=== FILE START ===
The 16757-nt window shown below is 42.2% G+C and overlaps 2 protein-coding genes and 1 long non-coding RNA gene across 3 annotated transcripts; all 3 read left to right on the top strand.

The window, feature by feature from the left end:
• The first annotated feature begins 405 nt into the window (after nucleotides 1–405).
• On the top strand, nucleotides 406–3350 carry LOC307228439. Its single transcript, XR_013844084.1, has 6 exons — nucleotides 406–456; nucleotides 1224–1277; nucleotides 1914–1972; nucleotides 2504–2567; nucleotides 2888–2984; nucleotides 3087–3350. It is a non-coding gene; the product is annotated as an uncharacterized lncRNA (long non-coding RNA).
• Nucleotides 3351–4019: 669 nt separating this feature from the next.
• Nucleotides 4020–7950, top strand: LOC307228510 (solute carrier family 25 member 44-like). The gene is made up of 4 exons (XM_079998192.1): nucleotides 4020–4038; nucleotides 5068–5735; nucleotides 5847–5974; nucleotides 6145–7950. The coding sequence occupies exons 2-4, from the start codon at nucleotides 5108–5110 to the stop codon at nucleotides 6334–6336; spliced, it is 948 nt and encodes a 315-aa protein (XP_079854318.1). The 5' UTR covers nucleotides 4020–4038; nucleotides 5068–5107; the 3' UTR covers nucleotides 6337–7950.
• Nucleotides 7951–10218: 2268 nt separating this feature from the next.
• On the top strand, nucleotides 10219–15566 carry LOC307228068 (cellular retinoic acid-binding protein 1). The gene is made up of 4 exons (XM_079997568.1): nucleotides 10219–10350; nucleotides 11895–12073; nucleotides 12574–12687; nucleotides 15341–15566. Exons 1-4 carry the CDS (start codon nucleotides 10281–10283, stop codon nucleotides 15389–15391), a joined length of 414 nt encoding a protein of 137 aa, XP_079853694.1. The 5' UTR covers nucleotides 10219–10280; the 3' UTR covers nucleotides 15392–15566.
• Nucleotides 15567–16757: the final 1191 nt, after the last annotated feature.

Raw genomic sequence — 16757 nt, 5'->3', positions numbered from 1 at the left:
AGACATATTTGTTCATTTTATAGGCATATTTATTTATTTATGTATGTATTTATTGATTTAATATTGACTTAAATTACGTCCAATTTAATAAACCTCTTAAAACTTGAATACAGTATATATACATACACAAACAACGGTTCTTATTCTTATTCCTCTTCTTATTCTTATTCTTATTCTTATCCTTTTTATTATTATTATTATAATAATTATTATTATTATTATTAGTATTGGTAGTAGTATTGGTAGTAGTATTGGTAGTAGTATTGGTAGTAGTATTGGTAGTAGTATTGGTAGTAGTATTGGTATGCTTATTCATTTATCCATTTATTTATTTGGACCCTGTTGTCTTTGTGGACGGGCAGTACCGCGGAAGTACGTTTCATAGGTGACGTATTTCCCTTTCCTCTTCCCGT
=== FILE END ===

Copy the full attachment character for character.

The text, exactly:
The 16757-nt window shown below is 42.2% G+C and overlaps 2 protein-coding genes and 1 long non-coding RNA gene across 3 annotated transcripts; all 3 read left to right on the top strand.

The window, feature by feature from the left end:
• The first annotated feature begins 405 nt into the window (after nucleotides 1–405).
• On the top strand, nucleotides 406–3350 carry LOC307228439. Its single transcript, XR_013844084.1, has 6 exons — nucleotides 406–456; nucleotides 1224–1277; nucleotides 1914–1972; nucleotides 2504–2567; nucleotides 2888–2984; nucleotides 3087–3350. It is a non-coding gene; the product is annotated as an uncharacterized lncRNA (long non-coding RNA).
• Nucleotides 3351–4019: 669 nt separating this feature from the next.
• Nucleotides 4020–7950, top strand: LOC307228510 (solute carrier family 25 member 44-like). The gene is made up of 4 exons (XM_079998192.1): nucleotides 4020–4038; nucleotides 5068–5735; nucleotides 5847–5974; nucleotides 6145–7950. The coding sequence occupies exons 2-4, from the start codon at nucleotides 5108–5110 to the stop codon at nucleotides 6334–6336; spliced, it is 948 nt and encodes a 315-aa protein (XP_079854318.1). The 5' UTR covers nucleotides 4020–4038; nucleotides 5068–5107; the 3' UTR covers nucleotides 6337–7950.
• Nucleotides 7951–10218: 2268 nt separating this feature from the next.
• On the top strand, nucleotides 10219–15566 carry LOC307228068 (cellular retinoic acid-binding protein 1). The gene is made up of 4 exons (XM_079997568.1): nucleotides 10219–10350; nucleotides 11895–12073; nucleotides 12574–12687; nucleotides 15341–15566. Exons 1-4 carry the CDS (start codon nucleotides 10281–10283, stop codon nucleotides 15389–15391), a joined length of 414 nt encoding a protein of 137 aa, XP_079853694.1. The 5' UTR covers nucleotides 10219–10280; the 3' UTR covers nucleotides 15392–15566.
• Nucleotides 15567–16757: the final 1191 nt, after the last annotated feature.

Raw genomic sequence — 16757 nt, 5'->3', positions numbered from 1 at the left:
AGACATATTTGTTCATTTTATAGGCATATTTATTTATTTATGTATGTATTTATTGATTTAATATTGACTTAAATTACGTCCAATTTAATAAACCTCTTAAAACTTGAATACAGTATATATACATACACAAACAACGGTTCTTATTCTTATTCCTCTTCTTATTCTTATTCTTATTCTTATCCTTTTTATTATTATTATTATAATAATTATTATTATTATTATTAGTATTGGTAGTAGTATTGGTAGTAGTATTGGTAGTAGTATTGGTAGTAGTATTGGTAGTAGTATTGGTAGTAGTATTGGTATGCTTATTCATTTATCCATTTATTTATTTGGACCCTGTTGTCTTTGTGGACGGGCAGTACCGCGGAAGTACGTTTCATAGGTGACGTATTTCCCTTTCCTCTTCCCGT